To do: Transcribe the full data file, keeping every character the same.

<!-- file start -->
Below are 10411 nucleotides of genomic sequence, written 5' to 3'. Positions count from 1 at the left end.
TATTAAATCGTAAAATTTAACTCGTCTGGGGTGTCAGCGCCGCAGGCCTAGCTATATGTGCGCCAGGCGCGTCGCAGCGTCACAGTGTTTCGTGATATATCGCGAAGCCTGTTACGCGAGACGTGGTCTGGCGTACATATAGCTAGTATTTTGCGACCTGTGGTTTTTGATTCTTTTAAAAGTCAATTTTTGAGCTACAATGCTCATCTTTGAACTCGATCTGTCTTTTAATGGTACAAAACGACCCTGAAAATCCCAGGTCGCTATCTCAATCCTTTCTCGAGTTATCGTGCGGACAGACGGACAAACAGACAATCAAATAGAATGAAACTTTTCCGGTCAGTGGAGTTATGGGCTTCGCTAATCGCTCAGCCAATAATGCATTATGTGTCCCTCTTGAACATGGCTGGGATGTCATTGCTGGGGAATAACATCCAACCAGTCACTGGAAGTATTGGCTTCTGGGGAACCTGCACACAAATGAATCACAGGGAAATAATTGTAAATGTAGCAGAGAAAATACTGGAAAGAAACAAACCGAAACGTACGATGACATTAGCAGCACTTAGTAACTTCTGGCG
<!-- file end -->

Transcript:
Below are 10411 nucleotides of genomic sequence, written 5' to 3'. Positions count from 1 at the left end.
TATTAAATCGTAAAATTTAACTCGTCTGGGGTGTCAGCGCCGCAGGCCTAGCTATATGTGCGCCAGGCGCGTCGCAGCGTCACAGTGTTTCGTGATATATCGCGAAGCCTGTTACGCGAGACGTGGTCTGGCGTACATATAGCTAGTATTTTGCGACCTGTGGTTTTTGATTCTTTTAAAAGTCAATTTTTGAGCTACAATGCTCATCTTTGAACTCGATCTGTCTTTTAATGGTACAAAACGACCCTGAAAATCCCAGGTCGCTATCTCAATCCTTTCTCGAGTTATCGTGCGGACAGACGGACAAACAGACAATCAAATAGAATGAAACTTTTCCGGTCAGTGGAGTTATGGGCTTCGCTAATCGCTCAGCCAATAATGCATTATGTGTCCCTCTTGAACATGGCTGGGATGTCATTGCTGGGGAATAACATCCAACCAGTCACTGGAAGTATTGGCTTCTGGGGAACCTGCACACAAATGAATCACAGGGAAATAATTGTAAATGTAGCAGAGAAAATACTGGAAAGAAACAAACCGAAACGTACGATGACATTAGCAGCACTTAGTAACTTCTGGCG